By Johnathan Kroncke
By Johnathan Kroncke
Steven Spielberg’s latest emotionally charged work is a haunting reminder of a terrible war that continues today.
During the 1972 summer Olympic games, 11 Israeli hostages were taken and killed by a group of Palestinian terrorists calling themselves “Black September.” “Munich” follows the true story of what happened next.
Eric Bana (“Hulk,” “Troy”) stars as Avner, a humble man working a desk job in the Israeli government who is suddenly called upon to lead a team with the simple mission of dispensing of all who were involved in the planning of the terrorist acts in Munich.
Avner is joined by four companions, each specializing in vital skills such as passports, bombs and other weapons. However, during the first assassination of a prominent Palestinian, it becomes quite clear that these men have no idea what they are doing.
Underneath their seemingly glossy coating of international espionage and weapons expertise, Avner and his team know very little about how to accomplish their mission. Fortunately, they are able to pull it together with the help of an independent agency who tracks down their targets and provides the men with whatever they need.
Bana delivers a powerful performance wrought with pain and anguish, showing that he too should be considered among the elite actors in Hollywood. “Munich” also provides a peak into the acting talents of Daniel Craig, soon to be known to the world as James Bond. As Steve, one of the four companions, Craig shows off his skills with a gun and a car, which will surely come in handy for his upcoming role.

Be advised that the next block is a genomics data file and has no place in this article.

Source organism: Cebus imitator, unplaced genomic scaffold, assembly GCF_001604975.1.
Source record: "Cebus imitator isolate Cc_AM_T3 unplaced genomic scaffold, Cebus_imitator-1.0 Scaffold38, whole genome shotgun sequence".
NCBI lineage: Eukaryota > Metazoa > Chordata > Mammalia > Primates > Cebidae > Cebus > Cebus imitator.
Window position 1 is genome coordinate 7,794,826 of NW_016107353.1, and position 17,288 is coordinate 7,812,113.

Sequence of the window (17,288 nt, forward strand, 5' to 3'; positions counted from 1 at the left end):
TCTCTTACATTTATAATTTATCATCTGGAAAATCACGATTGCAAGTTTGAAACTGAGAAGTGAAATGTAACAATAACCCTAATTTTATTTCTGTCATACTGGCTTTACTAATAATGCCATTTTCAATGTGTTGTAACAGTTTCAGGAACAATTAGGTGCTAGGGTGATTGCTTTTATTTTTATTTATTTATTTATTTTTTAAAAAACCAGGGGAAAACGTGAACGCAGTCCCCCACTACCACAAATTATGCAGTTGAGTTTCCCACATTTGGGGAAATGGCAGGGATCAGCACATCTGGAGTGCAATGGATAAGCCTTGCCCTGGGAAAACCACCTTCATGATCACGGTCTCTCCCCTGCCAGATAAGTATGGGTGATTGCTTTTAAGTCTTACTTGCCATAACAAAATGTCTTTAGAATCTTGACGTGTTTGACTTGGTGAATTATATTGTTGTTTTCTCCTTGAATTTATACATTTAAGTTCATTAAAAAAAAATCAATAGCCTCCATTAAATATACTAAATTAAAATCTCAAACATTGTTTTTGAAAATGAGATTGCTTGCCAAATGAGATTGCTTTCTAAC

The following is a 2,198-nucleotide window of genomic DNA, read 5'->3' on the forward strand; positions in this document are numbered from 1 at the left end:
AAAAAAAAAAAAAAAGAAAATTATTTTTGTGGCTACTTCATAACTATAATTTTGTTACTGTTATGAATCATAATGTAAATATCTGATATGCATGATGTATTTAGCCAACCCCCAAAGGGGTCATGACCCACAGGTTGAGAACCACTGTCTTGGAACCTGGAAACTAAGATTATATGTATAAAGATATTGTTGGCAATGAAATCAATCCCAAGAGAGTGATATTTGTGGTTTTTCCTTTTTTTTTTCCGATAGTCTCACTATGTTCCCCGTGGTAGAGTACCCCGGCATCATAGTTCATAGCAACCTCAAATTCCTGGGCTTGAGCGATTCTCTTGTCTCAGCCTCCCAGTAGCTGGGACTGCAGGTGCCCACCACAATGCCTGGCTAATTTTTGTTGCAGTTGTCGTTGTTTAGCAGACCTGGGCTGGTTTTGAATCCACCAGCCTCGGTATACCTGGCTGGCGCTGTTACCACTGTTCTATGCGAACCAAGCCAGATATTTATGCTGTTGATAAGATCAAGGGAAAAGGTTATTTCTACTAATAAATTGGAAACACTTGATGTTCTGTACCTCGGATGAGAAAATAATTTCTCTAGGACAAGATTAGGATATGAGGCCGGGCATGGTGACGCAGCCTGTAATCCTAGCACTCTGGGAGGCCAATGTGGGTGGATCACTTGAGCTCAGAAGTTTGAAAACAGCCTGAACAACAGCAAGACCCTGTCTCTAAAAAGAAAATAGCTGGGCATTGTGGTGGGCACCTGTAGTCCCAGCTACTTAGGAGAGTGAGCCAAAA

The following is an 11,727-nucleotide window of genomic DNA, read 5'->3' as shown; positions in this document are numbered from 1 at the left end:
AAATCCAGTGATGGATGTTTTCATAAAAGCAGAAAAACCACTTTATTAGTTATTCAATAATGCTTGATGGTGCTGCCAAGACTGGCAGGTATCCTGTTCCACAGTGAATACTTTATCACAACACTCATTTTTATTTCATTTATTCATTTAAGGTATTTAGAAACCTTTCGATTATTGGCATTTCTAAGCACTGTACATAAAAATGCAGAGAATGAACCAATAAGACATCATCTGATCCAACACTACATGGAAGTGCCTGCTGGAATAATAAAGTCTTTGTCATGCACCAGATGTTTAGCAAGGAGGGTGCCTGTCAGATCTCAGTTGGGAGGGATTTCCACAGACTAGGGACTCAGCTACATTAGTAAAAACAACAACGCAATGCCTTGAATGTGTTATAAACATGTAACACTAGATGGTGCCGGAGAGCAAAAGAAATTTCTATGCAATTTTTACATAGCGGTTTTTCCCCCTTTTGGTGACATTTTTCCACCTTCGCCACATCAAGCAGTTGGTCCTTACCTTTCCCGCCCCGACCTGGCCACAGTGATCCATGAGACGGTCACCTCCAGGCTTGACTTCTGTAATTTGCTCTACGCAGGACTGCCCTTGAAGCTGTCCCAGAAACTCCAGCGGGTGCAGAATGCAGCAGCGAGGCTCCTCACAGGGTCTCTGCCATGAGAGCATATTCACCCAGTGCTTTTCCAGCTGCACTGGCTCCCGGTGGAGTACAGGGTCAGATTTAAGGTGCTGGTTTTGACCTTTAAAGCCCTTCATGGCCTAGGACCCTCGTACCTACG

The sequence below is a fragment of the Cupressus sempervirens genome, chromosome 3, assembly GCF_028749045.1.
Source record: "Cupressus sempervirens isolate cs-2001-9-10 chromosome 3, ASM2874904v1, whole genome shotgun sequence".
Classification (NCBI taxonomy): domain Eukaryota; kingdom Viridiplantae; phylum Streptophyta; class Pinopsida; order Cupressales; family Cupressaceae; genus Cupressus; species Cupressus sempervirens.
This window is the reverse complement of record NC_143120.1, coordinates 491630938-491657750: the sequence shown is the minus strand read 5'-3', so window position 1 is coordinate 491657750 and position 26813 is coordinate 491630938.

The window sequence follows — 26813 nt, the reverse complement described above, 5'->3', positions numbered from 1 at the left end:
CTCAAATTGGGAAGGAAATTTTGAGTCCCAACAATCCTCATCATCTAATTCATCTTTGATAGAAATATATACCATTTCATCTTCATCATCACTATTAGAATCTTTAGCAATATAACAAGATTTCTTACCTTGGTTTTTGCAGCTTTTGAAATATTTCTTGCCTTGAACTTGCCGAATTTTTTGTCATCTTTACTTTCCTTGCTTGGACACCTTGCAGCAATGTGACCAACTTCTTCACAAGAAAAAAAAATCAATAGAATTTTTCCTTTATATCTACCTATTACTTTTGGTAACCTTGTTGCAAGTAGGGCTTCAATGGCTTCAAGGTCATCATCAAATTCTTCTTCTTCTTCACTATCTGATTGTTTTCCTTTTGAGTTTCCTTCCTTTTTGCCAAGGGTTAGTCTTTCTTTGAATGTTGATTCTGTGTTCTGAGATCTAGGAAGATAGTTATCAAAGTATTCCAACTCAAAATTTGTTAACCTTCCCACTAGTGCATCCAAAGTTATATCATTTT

The major theme that Spielberg features throughout the film is that the war cannot be ended with violence. The bloodshed in the war between the Palestinians and the Israelis will not be stopped by further bloodshed. Every time Avner and his men kill another Palestinian target, an Israeli plane is hijacked or an embassy bombed.
Spielberg turned down the offer to direct “Memoirs of a Geisha” in order to pursue this story. It is one that is close to his heart not only because he is an American affected by terrorism, but because he is a Jew and able to relate to his people who have been persecuted for thousands of years.
While “Munich” may not garner Spielberg a third Academy Award for his directorial efforts, it certainly deals with a topic that we as human beings can all relate to in one way or another. It is the type of film that stays with you long after you have left the theater and that is a rare thing for films these days. This is a truly touching work that is relevant to this day, despite when it took place.